In this medical video learn how three million Americans have Crohn's disease. When medications fail, alternative treatments may provide relief.
Read the full transcript »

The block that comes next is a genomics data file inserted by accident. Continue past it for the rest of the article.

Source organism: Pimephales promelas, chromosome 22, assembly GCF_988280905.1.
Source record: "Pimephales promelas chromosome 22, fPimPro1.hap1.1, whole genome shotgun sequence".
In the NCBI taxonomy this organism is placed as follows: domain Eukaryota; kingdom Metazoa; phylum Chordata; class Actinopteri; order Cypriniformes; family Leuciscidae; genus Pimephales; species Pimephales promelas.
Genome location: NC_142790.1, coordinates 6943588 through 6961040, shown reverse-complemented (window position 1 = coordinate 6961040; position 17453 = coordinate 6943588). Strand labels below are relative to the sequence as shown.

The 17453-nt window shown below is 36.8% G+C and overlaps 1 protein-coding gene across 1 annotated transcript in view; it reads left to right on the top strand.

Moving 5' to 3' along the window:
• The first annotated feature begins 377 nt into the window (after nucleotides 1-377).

Jennifer Matthews: Life is full of ups and downs. Seventeen-year-old Allie Spitz knows how to deal with both. Allie Spitz: I never thought anything like this could even happen like I had no idea about it. Jennifer Matthews: Just two years ago, this five-foot stick of dynamite dropped to 85 pounds and was forced into the hospital. Esther Battock: You get scared that there's something seriously wrong with your child. Jennifer Matthews: Allie has Crohn's disease. After medications failed, her mom turned to alternative ways to help her child. Allie Spitz: She just gave me these Chinese teas, and I drink them three times a day. Jennifer Matthews: Allie has also given up sugar, spicy foods and dairy. Stanford-trained Doctor Lewis Mehl-Madrona has seen firsthand how diet affects Crohn's disease. To get better, he says people need to take a step back. Dr. Mehl-Madrona: It involves eating the way people ate 40,000 years ago. Jennifer Matthews: Crohn's disease is an inflammation of the intestines that causes painful ulcers and bleeding. Dr. Mehl-Madrona says some people simply can't tolerate processed foods. Dr. Mehl-Madrona: It can be like a runaway freight train where you are, already you are sensitive and you eat foods that are particularly bad for you, and it gets worse. Jennifer Matthews: Key points of the specific diet include staying away from grains and dairy and choosing meat and vegetables instead. Dr. Mehl-Madrona: It's basically a hunter-gatherer diet. Jennifer Matthews: He says 80 percent of the people he's put on special diets have improved. It's a change for Allie, but she's sticking to her diet, working out, and doing it all pain-free. This is Jennifer Matthews reporting.